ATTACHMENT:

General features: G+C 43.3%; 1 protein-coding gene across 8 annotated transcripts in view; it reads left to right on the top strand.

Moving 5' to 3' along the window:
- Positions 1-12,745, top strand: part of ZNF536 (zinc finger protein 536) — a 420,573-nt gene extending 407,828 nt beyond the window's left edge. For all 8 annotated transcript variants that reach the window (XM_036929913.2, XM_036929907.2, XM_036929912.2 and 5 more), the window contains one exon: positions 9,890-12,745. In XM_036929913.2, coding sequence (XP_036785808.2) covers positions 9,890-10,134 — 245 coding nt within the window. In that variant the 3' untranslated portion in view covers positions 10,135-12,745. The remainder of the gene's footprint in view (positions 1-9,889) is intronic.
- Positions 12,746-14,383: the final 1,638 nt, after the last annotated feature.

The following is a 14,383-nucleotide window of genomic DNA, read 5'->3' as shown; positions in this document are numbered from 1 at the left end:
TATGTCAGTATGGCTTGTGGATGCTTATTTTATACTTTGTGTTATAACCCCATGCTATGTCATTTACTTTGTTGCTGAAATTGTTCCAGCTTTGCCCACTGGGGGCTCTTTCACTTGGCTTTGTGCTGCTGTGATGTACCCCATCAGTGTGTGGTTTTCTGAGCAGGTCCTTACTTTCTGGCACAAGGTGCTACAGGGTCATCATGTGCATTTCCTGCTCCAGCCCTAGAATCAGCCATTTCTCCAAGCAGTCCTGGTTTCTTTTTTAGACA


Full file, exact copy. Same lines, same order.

General features: G+C 43.3%; 1 protein-coding gene across 8 annotated transcripts in view; it reads left to right on the top strand.

Moving 5' to 3' along the window:
- Positions 1-12,745, top strand: part of ZNF536 (zinc finger protein 536) — a 420,573-nt gene extending 407,828 nt beyond the window's left edge. For all 8 annotated transcript variants that reach the window (XM_036929913.2, XM_036929907.2, XM_036929912.2 and 5 more), the window contains one exon: positions 9,890-12,745. In XM_036929913.2, coding sequence (XP_036785808.2) covers positions 9,890-10,134 — 245 coding nt within the window. In that variant the 3' untranslated portion in view covers positions 10,135-12,745. The remainder of the gene's footprint in view (positions 1-9,889) is intronic.
- Positions 12,746-14,383: the final 1,638 nt, after the last annotated feature.

The following is a 14,383-nucleotide window of genomic DNA, read 5'->3' as shown; positions in this document are numbered from 1 at the left end:
TATGTCAGTATGGCTTGTGGATGCTTATTTTATACTTTGTGTTATAACCCCATGCTATGTCATTTACTTTGTTGCTGAAATTGTTCCAGCTTTGCCCACTGGGGGCTCTTTCACTTGGCTTTGTGCTGCTGTGATGTACCCCATCAGTGTGTGGTTTTCTGAGCAGGTCCTTACTTTCTGGCACAAGGTGCTACAGGGTCATCATGTGCATTTCCTGCTCCAGCCCTAGAATCAGCCATTTCTCCAAGCAGTCCTGGTTTCTTTTTTAGACA